IFR held its first Colombia Capital Markets Roundtable on February 8 in Bogotá, bringing together high-profile issuers, borrowers and bankers to discuss the prospects for a country that looks set for renewed growth this year.
Topics ranged from the difficulties of deepening the country’s local debt markets to infrastructure financing to whether the new government can successfully attend to fiscal imbalances.
Investments had largely been on hold last year ahead of an uncertain election and amid concerns that Colombia, rated Baa2/BBB-/BBB, could eventually lose its coveted investment-grade rating as the government’s finances deteriorated.
But with the 42-year-old market favourite Iván Duque now president, companies are expected to feel more comfortable about moving forward with investment plans, prompting policymakers to predict a healthy growth rate of 3.5% in 2019.
Even so, challenges remain. Duque’s efforts at tax reform fell short last year. And while the watered-down version approved by Congress is seen helping the government meet its fiscal targets this year, more needs to be done to satisfy the ratings agencies.
The current account deficit is starting to grow again and the country’s fiscal hole is expected to expand failing further reforms. Plans to sell assets to fill the gap could do the trick, though ratings agencies say that is unsustainable.
New finance minister Alberto Carrasquilla is an old hand at dealing with government finances, having worked in the same role between 2003 and 2007. He was quick to announce a spending freeze following the disappointing tax bill, reaffirming the market’s faith in the country’s commitment to fiscal discipline.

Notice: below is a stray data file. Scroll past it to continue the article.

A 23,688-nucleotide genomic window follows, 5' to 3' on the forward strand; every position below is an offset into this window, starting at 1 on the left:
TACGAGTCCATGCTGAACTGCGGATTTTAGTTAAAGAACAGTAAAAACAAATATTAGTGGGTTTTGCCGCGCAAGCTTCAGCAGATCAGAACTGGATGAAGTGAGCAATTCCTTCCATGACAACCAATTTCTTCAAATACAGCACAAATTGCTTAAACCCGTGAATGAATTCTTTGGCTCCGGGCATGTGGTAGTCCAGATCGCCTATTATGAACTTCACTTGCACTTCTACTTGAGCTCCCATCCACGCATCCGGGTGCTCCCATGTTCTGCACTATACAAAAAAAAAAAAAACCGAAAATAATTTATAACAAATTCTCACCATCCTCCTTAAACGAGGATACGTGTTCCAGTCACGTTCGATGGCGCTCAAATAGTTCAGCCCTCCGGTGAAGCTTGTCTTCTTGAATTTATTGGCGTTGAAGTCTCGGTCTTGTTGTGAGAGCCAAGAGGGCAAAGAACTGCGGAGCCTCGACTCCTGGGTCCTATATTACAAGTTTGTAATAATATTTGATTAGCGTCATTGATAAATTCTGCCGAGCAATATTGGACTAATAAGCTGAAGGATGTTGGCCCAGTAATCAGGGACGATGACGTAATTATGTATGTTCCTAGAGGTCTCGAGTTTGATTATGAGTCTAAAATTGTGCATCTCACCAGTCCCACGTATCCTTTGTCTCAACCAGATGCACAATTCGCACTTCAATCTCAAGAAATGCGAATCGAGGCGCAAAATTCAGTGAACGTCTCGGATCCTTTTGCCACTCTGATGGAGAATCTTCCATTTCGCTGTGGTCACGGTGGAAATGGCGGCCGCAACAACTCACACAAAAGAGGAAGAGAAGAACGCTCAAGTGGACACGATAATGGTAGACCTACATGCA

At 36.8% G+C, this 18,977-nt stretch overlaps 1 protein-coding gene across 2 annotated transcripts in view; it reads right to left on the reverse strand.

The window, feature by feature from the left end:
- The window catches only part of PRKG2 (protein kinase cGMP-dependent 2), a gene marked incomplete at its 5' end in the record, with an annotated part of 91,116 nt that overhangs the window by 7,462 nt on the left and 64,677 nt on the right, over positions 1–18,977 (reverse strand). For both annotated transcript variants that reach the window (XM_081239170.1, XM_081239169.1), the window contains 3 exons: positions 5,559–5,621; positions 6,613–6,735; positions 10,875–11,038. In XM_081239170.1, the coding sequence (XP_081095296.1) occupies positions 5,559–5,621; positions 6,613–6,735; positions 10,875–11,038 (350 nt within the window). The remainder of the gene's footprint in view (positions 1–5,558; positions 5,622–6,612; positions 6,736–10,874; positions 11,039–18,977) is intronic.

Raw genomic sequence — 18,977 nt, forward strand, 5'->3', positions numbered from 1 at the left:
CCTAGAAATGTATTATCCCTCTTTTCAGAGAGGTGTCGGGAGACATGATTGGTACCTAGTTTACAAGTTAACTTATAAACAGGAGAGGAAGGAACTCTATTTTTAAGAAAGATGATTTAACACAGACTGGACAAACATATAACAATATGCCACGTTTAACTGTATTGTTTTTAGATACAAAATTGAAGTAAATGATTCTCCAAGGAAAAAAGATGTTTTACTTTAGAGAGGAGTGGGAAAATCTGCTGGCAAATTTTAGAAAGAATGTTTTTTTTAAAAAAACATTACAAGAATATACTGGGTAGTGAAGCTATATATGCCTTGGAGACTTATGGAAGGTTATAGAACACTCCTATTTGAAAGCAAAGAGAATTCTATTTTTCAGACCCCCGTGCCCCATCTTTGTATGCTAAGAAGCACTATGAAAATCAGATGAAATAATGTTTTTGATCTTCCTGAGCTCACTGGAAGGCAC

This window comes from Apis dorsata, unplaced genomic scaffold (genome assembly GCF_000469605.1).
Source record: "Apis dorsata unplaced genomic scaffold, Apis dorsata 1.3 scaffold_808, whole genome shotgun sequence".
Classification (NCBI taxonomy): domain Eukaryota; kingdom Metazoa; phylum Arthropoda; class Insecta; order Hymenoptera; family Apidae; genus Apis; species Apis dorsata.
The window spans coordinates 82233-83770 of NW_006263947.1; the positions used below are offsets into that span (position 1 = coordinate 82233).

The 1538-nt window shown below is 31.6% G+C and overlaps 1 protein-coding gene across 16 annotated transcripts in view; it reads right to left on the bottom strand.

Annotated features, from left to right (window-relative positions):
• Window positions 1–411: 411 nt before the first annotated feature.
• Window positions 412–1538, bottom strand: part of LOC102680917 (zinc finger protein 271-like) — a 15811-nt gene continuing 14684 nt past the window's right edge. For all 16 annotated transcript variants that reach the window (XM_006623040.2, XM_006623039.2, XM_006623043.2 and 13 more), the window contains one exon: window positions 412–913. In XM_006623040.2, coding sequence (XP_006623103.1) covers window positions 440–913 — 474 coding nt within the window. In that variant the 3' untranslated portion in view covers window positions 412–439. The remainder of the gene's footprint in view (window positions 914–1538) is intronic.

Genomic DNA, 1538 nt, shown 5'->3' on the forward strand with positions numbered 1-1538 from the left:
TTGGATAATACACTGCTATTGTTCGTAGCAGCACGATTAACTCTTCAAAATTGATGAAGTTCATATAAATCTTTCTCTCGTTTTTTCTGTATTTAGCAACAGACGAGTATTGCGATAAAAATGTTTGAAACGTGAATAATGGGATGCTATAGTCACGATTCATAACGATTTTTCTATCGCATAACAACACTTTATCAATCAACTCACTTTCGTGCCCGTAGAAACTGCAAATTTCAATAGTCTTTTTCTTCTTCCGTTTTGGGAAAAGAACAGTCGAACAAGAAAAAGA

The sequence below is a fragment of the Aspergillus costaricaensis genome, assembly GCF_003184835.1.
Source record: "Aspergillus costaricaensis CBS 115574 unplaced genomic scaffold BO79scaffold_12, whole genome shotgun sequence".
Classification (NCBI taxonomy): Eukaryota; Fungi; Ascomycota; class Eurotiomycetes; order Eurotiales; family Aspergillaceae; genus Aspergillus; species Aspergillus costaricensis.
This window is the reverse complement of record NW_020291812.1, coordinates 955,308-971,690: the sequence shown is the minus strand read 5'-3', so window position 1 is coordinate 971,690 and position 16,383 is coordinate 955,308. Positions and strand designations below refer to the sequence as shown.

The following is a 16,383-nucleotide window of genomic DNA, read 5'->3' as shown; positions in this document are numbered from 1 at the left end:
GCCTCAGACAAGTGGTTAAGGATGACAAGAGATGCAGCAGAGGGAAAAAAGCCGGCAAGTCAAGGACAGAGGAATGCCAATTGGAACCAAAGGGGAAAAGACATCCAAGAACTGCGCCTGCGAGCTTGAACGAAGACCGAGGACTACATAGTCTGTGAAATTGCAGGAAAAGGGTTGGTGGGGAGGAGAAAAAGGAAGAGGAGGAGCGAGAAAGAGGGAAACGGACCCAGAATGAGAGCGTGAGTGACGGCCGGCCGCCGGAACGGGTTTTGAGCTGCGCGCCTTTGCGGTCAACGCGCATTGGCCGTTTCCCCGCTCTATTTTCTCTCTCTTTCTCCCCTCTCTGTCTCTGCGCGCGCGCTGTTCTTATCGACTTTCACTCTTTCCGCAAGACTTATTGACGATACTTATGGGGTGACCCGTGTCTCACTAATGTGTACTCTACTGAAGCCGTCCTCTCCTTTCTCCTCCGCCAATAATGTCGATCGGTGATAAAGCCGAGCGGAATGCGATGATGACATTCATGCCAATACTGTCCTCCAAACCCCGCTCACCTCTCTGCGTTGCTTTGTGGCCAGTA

The government has said that tax reform is a multi-stage process, as it is in most countries, and will eventually yield more revenues, and that Colombia is moving to a world of fiscal surpluses, not deficits. Oil prices also remain relatively buoyant, further bolstering revenues.
And while the crisis in Venezuela has had a negative impact as the Colombian government absorbs the cost of millions of migrants crossing its borders in search of a better life, that could change.
A change of regime across the border could benefit the Colombian economy as aid relief and investments pour into the neighbouring country.
Meanwhile, the country still suffers from a large infrastructure deficit, and the much-vaunted 4G infrastructure programme has hit road blocks after the bribery scandal centered around Brazilian construction firm Odebrecht reached Colombian shores.
The Ruta del Sol 2 toll road project – which was won by a consortium led by Odebrecht – burned several borrowers and has created a risk-averse attitude among local banks that had previously been open to financing such schemes.
The country’s infrastructure bank, FDN, has sensibly sought to diversify the funding base for 4G, while also keeping local banks on board. Mini-perm structures that appeal to international lenders, local bonds and more capital markets financing are likely.
Even so, regulators have much to do to deepen the country’s domestic bond markets. This government and the previous administration have made great strides in opening up the local Treasury or TES market to foreigners, who now make up about 26% of holders.
But equity and bond issues for corporates are still in their infancy with some laws arguably stifling growth. Still, efforts to deepen such markets are underway that could yield results.
All these factors and more were on the minds of some of the leading figures in Colombia’s capital markets, who sat down in the roundtable to discuss the future of financing in the country.
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